My first French press was a small three cup model that I picked up last year. It looks nice but is really small – three very small cups might come out of this press, or one normal size 8 - 9 fl oz cup of coffee. I do not like sediment in my coffee, so this small press has not seen much use lately. Larger presses produce much less sediment if you avoid the last half cup at the bottom - this little unit does not enjoy the luxury of excess capacity though. What to do then?

Make some French press paper filters – that’s what! I first used one layer from a pod I brewed recently (letting it dry out a bit is less messy and makes for much cooler handling too).  The pod separates easily and one half of the rinsed filter paper is only a little larger than the diameter of my press. I cut a small hole in the center and put the paper beneath the coil wire so that the paper now covers the outside of the wire. The filter paper is now what makes contact with the inner glass of the press. I imagine cutting a circle out from a filter paper (a #4 filter cone will yield two circular shaped small press filters) and experience similar results.

Below I include some pictures of the filter installed on my press.  The bottom plate holds the filter paper pressed tightly against the wire mesh screen filter.  Also note the paper filter is large enough to extend above the tension coil – this is what I think gives such good filtering results – nothing slips by on the sides when plunging.  My 240 ml of water is 15 seconds off boil from my electric kettle, my grind is 16 grams of coarse ground coffee beans using my Baratza Maestro (get one here on ROASTe), and my timer is set for three minutes thirty seconds – lets roll.

For this experiment I used Klatch Coffee’s Kenya AA Plus NGUVU available right here on ROASTE. The roaster says it’s floral and slightly fruity on the nose with flavors of citrus, raspberries, and watermelon on the tongue that linger sweetly a pleasingly long time with light fruit notes. With its nice body and balance in a cup with strength and complex flavors, it delivers a true Kenya experience. I agree with this description. The berries jump out of the cup – it is a truly great cup of Kenyan coffee.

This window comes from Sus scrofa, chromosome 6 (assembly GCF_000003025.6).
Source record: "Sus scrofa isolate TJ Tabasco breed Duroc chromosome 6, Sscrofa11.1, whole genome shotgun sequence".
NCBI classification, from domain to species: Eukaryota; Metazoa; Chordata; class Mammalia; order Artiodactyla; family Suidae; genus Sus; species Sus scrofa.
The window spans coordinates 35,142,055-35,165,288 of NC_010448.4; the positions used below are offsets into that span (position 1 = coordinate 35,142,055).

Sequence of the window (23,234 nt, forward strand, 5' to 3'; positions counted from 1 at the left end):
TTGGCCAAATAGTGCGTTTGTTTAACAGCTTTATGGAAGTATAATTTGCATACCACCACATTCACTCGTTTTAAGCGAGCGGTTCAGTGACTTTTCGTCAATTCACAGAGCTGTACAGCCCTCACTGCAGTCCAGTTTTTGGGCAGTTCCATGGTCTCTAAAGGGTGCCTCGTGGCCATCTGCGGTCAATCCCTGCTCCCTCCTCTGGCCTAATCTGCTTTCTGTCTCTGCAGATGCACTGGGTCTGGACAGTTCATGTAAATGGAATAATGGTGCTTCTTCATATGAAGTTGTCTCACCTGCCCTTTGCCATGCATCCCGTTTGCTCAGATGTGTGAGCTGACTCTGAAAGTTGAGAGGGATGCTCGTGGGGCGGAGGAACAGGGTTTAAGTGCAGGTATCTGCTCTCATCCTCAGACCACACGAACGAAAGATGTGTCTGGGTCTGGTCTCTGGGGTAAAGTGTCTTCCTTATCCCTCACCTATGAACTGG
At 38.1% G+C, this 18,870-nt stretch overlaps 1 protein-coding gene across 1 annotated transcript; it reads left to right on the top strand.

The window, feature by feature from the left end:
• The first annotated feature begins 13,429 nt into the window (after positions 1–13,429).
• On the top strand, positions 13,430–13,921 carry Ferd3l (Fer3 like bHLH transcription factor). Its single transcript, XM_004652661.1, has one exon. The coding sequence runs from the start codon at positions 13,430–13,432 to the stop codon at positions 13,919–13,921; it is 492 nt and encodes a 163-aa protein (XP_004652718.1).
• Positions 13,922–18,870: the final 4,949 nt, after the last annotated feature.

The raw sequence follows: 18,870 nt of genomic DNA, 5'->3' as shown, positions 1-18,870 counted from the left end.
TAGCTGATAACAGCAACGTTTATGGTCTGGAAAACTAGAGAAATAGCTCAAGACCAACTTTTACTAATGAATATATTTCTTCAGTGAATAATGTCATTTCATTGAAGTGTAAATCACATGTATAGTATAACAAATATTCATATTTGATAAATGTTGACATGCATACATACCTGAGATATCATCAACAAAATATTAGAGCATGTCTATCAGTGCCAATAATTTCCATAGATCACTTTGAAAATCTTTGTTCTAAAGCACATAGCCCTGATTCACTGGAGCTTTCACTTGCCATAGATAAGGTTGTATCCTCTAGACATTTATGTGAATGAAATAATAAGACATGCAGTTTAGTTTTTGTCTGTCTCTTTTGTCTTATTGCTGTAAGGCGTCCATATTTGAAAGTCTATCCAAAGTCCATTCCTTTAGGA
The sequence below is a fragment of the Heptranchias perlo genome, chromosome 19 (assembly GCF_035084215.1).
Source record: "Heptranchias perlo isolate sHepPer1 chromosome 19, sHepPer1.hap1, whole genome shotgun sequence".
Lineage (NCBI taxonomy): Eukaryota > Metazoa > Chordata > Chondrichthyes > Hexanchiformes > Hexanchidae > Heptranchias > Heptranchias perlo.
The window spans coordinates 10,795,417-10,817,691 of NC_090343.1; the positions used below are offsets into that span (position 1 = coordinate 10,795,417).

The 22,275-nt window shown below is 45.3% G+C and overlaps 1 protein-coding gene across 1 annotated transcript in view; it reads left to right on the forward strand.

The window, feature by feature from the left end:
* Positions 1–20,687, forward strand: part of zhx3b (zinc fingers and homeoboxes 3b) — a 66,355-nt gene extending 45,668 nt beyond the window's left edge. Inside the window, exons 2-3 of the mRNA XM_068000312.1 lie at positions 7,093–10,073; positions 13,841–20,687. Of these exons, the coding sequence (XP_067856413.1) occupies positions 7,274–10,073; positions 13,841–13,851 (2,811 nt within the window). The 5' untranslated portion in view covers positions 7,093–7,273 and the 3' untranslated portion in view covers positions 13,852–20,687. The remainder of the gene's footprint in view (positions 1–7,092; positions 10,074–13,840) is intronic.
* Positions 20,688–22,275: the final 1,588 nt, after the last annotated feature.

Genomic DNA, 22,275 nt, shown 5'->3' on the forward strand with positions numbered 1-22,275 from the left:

The effort required to plunge increases some what, but can be decreased by tapping on the side of the press before plunging - this causes the bloom to erode and sink to the bottom of the press. The result is a delicious cup with absolutely no sediment.  If you do not mind the sediment then enjoy your cup without extra filtering, but if you prefer the last sip to look like the first and do not own a larger press this method will produce a very clean cup - enjoy! 

 

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Comments

Submitted by Art Nicklaus (not verified) on
Or you could just buy an aeropress (available on Amazon.com and elsewhere)-- basically filtered french press coffee.

Submitted by trsrhiding on
I am a purest though and keep the French Press as intended but I passed this on to my friend who tried it and she loved it. I also love my Vacuum Coffee Maker....Fantastic coffee!

Submitted by EricBNC on